What is it?
The gallbladder is a small, non-vital organ which aids in the digestive process and concentrates bile produced in the liver. When foods containing fats arrive in the small intestine, the gallbladder releases the stored bile into the duodenum. Here, the bile helps to break down fats and also neutralise acids in the food that has arrived from the stomach. When gallstones form, they may block the flow of bile from the gallbladder, causing pain or leading to more serious complications. About one adult in every 10 form gallstones, this usually requires removal of the gallbladder.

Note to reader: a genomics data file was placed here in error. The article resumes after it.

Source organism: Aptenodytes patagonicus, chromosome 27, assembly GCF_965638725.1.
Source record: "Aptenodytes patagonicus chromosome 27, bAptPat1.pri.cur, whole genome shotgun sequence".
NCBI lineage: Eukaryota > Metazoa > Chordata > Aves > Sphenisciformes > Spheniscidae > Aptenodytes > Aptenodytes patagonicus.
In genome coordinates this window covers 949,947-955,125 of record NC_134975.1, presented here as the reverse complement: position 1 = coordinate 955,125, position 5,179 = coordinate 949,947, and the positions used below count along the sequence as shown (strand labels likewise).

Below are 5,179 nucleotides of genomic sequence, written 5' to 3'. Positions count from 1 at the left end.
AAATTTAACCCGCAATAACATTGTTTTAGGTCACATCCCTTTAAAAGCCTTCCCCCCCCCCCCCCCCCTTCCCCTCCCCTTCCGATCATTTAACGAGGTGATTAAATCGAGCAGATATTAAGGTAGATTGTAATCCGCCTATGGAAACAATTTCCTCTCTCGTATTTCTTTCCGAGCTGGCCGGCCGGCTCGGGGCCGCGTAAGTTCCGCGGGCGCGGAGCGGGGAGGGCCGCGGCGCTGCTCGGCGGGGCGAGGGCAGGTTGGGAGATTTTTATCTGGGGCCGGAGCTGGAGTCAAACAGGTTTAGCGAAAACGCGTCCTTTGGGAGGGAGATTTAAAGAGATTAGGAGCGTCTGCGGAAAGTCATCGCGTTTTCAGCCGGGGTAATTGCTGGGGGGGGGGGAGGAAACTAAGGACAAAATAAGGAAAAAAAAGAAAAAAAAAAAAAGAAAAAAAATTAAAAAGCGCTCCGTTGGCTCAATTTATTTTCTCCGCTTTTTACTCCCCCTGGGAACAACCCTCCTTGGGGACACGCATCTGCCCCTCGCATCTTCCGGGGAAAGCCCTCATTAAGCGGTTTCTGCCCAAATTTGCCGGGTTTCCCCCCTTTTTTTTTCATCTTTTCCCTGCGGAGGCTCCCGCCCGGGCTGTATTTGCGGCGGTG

How is it done?
Gallbladder removal or Laparoscopic Cholecystectomy is the removal of the gallbladder using keyhole surgery. This involves placing a telescope though the belly button and between the layers of your abdominal wall, giving the surgeon a magnified view of your internal organs. Further small incisions are made allowing for the insertion of surgical equipment called cannulas. These cannulas allow your surgeon to delicately separate the gallbladder from its attachments and then remove it though one of the small incisions.